kokomocutie88r1

2022-07-16

Prove that among any 100 integers there are always two whose difference is divisible by 99. How can I prove this?

phravincegrln2

Expert

Step 1
Let ${r}_{i}$ be the remainder when the i-th integer in our list is divided by 99.
There are only 99 conceivable remainders, the numbers 0 to 98.
Step 2
Since there are 100 integers in our list, and only 99 conceivable remainders, there must be two different numbers in our list which have the same remainder. This is a consequence of the Pigeonhole Principle, but the fact is clear even without a name for it.
Finally, if two numbers have the same remainder on division by 99, their difference is divisible by 99.

phepafalowl

Expert

Step 1
Here's a proof requiring no knowledge of division or remainders. Suppose a counterexample exists, i.e. there are 100 integers $\phantom{\rule{mediummathspace}{0ex}}{\mathrm{a}}_{1},\dots ,{\mathrm{a}}_{100}\phantom{\rule{mediummathspace}{0ex}}$ such that $\phantom{\rule{mediummathspace}{0ex}}\mathrm{i}\ne \mathrm{j}\phantom{\rule{mediummathspace}{0ex}}⇒\phantom{\rule{mediummathspace}{0ex}}99\nmid {\mathrm{a}}_{\mathrm{i}}-{\mathrm{a}}_{\mathrm{j}}.\phantom{\rule{mediummathspace}{0ex}}$. Then they are distinct, so we may index them so that they're strictly ordered $\phantom{\rule{mediummathspace}{0ex}}{\mathrm{a}}_{1}<{\mathrm{a}}_{2}<\dots <{\mathrm{a}}_{100}.\phantom{\rule{mediummathspace}{0ex}}$. Now if $\phantom{\rule{mediummathspace}{0ex}}{\mathrm{a}}_{100}\ge {\mathrm{a}}_{1}\phantom{\rule{negativethinmathspace}{0ex}}+99\phantom{\rule{mediummathspace}{0ex}}$ then by replacing $\phantom{\rule{mediummathspace}{0ex}}{\mathrm{a}}_{100}\phantom{\rule{mediummathspace}{0ex}}$ by $\phantom{\rule{mediummathspace}{0ex}}{\mathrm{a}}_{100}-99\phantom{\rule{mediummathspace}{0ex}}$ and reordering we obtain a new counterexample of smaller interval length ($=max-min+1$), since the new sequence has the same min, by $\phantom{\rule{mediummathspace}{0ex}}{\mathrm{a}}_{100}\phantom{\rule{negativethinmathspace}{0ex}}-99\ge {\mathrm{a}}_{1},\phantom{\rule{mediummathspace}{0ex}}$, but has smaller max ${\mathrm{a}}_{99}<{\mathrm{a}}_{100},\phantom{\rule{mediummathspace}{0ex}}$, and the new sequence remains a counterexample, since $\phantom{\rule{mediummathspace}{0ex}}\phantom{\rule{mediummathspace}{0ex}}99\mid {\mathrm{a}}^{\prime }\phantom{\rule{negativethinmathspace}{0ex}}-\phantom{\rule{negativethinmathspace}{0ex}}\mathrm{a}\phantom{\rule{thickmathspace}{0ex}}⟺\phantom{\rule{thickmathspace}{0ex}}99\mid {\mathrm{a}}^{\prime }\phantom{\rule{negativethinmathspace}{0ex}}-\left(\mathrm{a}\phantom{\rule{negativethinmathspace}{0ex}}-\phantom{\rule{negativethinmathspace}{0ex}}99\right).\phantom{\rule{mediummathspace}{0ex}}$.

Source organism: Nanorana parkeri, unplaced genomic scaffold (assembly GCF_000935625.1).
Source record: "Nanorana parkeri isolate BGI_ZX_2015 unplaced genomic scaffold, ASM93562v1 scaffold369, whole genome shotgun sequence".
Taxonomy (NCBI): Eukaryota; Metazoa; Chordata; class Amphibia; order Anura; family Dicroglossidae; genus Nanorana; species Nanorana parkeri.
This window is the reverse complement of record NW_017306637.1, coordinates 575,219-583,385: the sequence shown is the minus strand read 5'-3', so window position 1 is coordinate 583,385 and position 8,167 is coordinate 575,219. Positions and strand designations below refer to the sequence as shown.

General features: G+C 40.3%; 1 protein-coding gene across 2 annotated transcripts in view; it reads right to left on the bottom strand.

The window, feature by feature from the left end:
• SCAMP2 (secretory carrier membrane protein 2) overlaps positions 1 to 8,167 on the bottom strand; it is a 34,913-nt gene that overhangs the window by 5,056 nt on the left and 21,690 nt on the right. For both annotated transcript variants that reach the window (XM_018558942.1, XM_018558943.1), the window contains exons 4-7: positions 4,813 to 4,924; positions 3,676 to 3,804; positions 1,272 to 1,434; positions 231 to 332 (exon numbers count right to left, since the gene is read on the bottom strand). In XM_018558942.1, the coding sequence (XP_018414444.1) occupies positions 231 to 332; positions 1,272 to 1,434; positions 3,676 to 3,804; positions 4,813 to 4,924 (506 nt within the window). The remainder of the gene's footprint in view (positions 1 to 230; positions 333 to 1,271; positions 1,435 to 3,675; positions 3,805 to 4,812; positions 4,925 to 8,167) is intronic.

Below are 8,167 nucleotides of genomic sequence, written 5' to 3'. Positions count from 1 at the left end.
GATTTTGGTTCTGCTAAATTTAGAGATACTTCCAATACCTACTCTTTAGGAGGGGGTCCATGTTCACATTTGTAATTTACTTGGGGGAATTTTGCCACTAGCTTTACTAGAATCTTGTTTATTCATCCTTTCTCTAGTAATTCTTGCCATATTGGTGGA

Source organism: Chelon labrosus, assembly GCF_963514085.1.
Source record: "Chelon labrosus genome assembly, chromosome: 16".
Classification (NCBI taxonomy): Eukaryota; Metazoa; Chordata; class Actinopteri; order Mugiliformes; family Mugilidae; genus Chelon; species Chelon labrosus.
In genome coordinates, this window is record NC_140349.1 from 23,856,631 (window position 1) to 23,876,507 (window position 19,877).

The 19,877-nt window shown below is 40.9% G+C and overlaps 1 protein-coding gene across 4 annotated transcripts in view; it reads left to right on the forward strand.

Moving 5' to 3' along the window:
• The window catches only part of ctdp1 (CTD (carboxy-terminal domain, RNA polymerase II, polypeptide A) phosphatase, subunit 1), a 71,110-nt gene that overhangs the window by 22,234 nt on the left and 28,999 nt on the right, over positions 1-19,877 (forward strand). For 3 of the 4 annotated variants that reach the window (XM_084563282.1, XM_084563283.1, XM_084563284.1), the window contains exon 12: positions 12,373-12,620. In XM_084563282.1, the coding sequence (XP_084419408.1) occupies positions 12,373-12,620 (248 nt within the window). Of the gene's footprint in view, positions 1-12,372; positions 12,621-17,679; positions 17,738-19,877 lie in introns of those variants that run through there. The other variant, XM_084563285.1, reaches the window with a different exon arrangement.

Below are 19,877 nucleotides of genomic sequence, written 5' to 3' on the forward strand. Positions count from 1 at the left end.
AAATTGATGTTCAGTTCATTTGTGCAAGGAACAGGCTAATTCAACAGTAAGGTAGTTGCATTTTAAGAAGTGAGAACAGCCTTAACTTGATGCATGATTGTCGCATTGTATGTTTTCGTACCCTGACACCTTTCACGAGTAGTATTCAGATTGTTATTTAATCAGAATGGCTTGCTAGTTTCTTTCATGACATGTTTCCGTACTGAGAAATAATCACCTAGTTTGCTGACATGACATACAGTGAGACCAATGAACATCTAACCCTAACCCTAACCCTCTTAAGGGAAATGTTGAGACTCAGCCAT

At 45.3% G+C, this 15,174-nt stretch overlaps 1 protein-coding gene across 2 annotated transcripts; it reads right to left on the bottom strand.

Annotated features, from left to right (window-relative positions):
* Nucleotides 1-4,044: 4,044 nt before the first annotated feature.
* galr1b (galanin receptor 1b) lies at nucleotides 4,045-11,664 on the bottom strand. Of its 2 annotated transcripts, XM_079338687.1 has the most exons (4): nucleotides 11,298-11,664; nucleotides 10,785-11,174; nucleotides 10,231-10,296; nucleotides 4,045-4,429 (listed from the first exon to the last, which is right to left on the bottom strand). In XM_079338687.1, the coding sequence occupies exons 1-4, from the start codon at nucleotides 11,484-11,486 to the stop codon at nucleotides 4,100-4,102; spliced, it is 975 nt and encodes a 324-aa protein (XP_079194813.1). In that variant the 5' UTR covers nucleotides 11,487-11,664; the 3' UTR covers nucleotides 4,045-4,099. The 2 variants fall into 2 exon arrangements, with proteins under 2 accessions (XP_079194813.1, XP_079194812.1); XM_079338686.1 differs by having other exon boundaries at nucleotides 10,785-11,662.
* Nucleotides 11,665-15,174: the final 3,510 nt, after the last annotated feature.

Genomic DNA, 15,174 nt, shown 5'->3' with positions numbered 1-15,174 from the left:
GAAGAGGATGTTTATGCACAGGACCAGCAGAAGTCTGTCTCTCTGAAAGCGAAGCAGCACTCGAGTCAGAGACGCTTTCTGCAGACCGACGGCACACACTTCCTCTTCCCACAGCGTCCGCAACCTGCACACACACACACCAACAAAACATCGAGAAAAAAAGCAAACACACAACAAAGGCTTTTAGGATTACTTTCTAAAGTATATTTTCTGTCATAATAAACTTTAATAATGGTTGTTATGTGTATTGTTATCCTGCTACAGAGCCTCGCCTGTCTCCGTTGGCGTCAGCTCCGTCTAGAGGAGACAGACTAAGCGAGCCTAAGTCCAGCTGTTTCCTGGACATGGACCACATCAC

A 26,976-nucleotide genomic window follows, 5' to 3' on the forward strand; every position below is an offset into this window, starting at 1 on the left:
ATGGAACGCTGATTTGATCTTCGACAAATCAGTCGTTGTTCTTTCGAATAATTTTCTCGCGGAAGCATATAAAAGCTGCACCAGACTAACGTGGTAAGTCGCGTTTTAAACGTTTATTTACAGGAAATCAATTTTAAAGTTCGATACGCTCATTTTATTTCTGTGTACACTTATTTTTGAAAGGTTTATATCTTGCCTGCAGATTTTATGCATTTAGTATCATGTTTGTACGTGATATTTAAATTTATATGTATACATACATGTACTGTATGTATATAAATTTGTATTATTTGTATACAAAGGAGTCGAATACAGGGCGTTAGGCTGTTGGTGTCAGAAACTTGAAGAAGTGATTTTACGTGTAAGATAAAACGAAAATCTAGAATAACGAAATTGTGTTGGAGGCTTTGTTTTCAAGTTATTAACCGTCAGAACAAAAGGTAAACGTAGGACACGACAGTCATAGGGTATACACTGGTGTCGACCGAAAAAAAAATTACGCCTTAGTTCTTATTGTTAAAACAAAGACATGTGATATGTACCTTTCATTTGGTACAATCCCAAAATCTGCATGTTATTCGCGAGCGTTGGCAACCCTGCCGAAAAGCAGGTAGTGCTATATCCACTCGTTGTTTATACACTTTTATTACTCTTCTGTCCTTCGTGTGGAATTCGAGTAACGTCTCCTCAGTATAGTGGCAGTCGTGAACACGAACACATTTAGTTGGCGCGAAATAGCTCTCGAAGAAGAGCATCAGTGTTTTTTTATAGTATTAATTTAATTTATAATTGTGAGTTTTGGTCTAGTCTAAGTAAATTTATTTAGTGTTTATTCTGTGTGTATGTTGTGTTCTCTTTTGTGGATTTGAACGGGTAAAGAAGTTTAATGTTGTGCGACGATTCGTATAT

Step 2
Thus the least length counterexample must have length $\le 99,\phantom{\rule{mediummathspace}{0ex}}$, hence its 100 integers all lie in the length 99 interval of consecutive integers $\phantom{\rule{mediummathspace}{0ex}}{\mathrm{a}}_{1},{\mathrm{a}}_{1}\phantom{\rule{negativethinmathspace}{0ex}}+\phantom{\rule{negativethinmathspace}{0ex}}1,\dots ,{\mathrm{a}}_{1}\phantom{\rule{negativethinmathspace}{0ex}}+\phantom{\rule{negativethinmathspace}{0ex}}98.\phantom{\rule{mediummathspace}{0ex}}$. Therefore, by the pigeonhole (box) principle, two of the integers are equal, a contradiction.

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